And in the end when the sun sets and the dust settles and you get around the wrangling the dog hair it becomes clear: Your friends are still there. You were never alone.
There are the old friends who are soul sisters, but there are the new friends too. The ones who got you thirty years ago still get you, and that’s awesome. But then there are the new friends. The people you’ve hardly spent any time with, but out of the gate it’s easy, comfortable and eerily familiar in a good way. My friend Jill, who teaches SUP Yoga (and a bazillion other things) and I are like that. That she’s married to a good high school friend helps, but now Jill and I have our own little thing going on. We’ve been quietly “helping” each other since we met, and today I sat writing and sweating and writing and bleeding words and sweating and she walked up and commended me on my diligence and I because I think I only accomplish a fraction of what she does I got awkward, but (see above) it’s not about comparing to the past or to each other. It’s really about what Jill said next, “Let’s help each other.”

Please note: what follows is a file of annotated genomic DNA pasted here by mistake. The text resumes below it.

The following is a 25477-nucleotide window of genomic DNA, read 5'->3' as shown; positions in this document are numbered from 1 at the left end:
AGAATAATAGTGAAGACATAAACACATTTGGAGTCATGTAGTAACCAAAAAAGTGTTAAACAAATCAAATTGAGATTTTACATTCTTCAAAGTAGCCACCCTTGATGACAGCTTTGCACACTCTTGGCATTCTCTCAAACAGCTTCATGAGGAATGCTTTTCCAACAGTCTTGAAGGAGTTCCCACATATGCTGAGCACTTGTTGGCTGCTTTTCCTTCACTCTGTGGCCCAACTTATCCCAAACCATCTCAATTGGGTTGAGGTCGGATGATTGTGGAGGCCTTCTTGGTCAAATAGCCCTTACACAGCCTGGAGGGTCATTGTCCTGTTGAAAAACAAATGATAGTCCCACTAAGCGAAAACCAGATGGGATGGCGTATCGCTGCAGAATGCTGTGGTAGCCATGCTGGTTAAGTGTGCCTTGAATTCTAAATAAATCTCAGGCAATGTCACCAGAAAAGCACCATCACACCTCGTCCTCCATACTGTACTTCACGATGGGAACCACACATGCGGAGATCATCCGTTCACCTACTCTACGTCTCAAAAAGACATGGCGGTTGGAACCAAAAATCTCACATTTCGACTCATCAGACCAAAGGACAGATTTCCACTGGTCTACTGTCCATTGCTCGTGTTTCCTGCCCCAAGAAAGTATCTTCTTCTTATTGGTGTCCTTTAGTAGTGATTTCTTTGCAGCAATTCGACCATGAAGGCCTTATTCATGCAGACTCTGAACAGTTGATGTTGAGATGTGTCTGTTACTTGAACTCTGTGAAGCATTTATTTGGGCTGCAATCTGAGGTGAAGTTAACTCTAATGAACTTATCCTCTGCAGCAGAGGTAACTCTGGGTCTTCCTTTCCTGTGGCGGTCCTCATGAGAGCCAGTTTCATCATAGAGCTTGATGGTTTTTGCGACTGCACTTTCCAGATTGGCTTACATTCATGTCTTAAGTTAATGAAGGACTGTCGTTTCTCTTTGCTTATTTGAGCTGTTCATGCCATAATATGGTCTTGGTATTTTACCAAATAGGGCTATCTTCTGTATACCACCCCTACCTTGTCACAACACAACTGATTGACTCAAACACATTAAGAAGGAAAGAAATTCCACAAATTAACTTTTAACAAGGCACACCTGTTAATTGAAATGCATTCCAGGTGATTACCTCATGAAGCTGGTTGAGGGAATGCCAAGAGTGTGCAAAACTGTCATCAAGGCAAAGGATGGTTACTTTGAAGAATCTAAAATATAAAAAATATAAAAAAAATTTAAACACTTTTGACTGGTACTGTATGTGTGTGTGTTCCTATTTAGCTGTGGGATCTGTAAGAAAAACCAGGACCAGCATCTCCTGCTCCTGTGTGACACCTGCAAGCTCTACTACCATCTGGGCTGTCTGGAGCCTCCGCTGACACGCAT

Jill organized the sunset SUP yoga that also got me out of my exhaustion funk the other night. It also happened to be a photo shoot and she needed bodies there, so I took one for the team and showed up for her without realizing that I was also showing up for myself as I let my stress worries leave my horizon along with the setting sun. Does it get any better than this?
(Photo by Erik Kellar)
In lieu of knowing how to end this circular meandering path, and because I’ve already quoted half a dozen people, I’m going to end with a few lines from one of my first favorite books, a book that deserves a rereading now that I’m past the age of twenty, or whatever I was when I first got my hot little hands on it: Jitterbug Perfume.
“If New Orleans is not fully in the mainstream of culture, neither is it fully in the mainstream of time. Lacking a well-defined present, it lives somewhere between its past and its future, as if uncertain whether to advance or to retreat. Perhaps it is its perpetual ambivalence that is its secret charm. Somewhere between Preservation Hall and the Superdome, between voodoo and cybernetics, New Orleans listens eagerly to the seductive promises of the future but keeps at least one foot firmly planted in its history, and in the end, conforms, like an artist, not to the world but to its own inner being–ever mindful of its personal style.” ― Tom Robbins, Jitterbug Perfume